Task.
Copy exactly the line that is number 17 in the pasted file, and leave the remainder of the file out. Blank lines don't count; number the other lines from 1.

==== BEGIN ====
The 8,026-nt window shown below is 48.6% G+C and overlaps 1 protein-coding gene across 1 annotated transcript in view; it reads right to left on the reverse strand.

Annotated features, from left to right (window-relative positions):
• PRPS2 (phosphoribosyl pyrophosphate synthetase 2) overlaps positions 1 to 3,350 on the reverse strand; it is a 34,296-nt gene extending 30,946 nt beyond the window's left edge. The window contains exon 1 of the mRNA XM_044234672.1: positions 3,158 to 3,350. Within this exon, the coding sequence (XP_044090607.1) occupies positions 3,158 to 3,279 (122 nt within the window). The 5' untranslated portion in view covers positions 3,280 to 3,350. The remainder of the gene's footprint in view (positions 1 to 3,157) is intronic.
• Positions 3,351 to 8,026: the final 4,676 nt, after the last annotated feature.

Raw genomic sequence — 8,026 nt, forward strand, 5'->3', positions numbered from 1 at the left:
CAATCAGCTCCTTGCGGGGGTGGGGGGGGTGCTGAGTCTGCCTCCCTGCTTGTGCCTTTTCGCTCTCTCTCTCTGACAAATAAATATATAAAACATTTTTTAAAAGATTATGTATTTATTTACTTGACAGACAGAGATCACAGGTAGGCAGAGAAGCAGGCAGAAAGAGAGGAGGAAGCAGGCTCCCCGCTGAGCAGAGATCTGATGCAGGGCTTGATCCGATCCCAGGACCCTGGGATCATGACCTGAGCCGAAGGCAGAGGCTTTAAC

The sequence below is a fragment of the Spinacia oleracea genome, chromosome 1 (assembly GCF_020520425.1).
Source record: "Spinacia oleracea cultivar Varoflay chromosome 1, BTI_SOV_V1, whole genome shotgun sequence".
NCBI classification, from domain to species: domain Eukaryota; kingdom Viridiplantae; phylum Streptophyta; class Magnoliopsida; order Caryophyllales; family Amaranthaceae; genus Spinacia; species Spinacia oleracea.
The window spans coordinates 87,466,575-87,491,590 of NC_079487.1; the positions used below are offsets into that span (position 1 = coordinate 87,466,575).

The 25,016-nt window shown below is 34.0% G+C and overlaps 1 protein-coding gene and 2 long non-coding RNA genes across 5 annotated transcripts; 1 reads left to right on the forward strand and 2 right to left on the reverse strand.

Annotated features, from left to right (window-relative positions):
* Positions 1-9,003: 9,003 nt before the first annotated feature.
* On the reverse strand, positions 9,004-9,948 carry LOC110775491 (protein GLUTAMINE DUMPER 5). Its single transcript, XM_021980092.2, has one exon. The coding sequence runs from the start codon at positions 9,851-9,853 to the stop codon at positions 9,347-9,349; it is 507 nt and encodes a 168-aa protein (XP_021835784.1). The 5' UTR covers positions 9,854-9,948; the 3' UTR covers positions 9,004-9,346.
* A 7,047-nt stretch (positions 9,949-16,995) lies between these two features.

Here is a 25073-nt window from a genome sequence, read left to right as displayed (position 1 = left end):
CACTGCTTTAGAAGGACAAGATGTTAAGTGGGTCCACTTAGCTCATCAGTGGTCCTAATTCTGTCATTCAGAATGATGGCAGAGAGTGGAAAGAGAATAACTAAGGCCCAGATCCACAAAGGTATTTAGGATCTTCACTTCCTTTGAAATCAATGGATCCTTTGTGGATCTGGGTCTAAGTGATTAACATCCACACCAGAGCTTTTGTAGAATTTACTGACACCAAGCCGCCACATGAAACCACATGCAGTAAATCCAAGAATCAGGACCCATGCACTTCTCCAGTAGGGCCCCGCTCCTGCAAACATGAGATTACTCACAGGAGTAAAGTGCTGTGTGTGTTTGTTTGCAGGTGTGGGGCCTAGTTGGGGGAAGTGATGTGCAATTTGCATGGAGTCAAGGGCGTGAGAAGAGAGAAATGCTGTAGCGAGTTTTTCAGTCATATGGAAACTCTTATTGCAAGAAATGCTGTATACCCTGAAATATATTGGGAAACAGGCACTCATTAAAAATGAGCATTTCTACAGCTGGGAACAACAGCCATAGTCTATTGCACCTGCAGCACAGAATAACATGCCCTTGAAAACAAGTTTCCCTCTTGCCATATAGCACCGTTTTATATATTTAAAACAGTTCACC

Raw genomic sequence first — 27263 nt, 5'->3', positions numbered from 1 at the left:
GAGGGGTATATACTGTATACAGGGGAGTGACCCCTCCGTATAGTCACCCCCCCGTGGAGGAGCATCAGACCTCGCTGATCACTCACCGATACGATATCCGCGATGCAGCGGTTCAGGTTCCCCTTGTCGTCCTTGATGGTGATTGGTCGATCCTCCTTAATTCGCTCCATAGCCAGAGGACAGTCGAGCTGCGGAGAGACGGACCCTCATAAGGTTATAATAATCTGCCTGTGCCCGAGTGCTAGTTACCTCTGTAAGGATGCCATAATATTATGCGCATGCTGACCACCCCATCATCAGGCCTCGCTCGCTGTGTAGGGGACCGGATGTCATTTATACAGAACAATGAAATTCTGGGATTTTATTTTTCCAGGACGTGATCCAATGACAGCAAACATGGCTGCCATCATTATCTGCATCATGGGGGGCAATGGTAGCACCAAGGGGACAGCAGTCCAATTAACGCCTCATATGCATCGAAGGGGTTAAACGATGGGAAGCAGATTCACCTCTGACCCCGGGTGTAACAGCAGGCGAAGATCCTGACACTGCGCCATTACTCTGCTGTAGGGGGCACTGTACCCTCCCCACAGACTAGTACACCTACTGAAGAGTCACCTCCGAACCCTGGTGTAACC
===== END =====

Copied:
CACTGCTTTAGAAGGACAAGATGTTAAGTGGGTCCACTTAGCTCATCAGTGGTCCTAATTCTGTCATTCAGAATGATGGCAGAGAGTGGAAAGAGAATAACTAAGGCCCAGATCCACAAAGGTATTTAGGATCTTCACTTCCTTTGAAATCAATGGATCCTTTGTGGATCTGGGTCTAAGTGATTAACATCCACACCAGAGCTTTTGTAGAATTTACTGACACCAAGCCGCCACATGAAACCACATGCAGTAAATCCAAGAATCAGGACCCATGCACTTCTCCAGTAGGGCCCCGCTCCTGCAAACATGAGATTACTCACAGGAGTAAAGTGCTGTGTGTGTTTGTTTGCAGGTGTGGGGCCTAGTTGGGGGAAGTGATGTGCAATTTGCATGGAGTCAAGGGCGTGAGAAGAGAGAAATGCTGTAGCGAGTTTTTCAGTCATATGGAAACTCTTATTGCAAGAAATGCTGTATACCCTGAAATATATTGGGAAACAGGCACTCATTAAAAATGAGCATTTCTACAGCTGGGAACAACAGCCATAGTCTATTGCACCTGCAGCACAGAATAACATGCCCTTGAAAACAAGTTTCCCTCTTGCCATATAGCACCGTTTTATATATTTAAAACAGTTCACC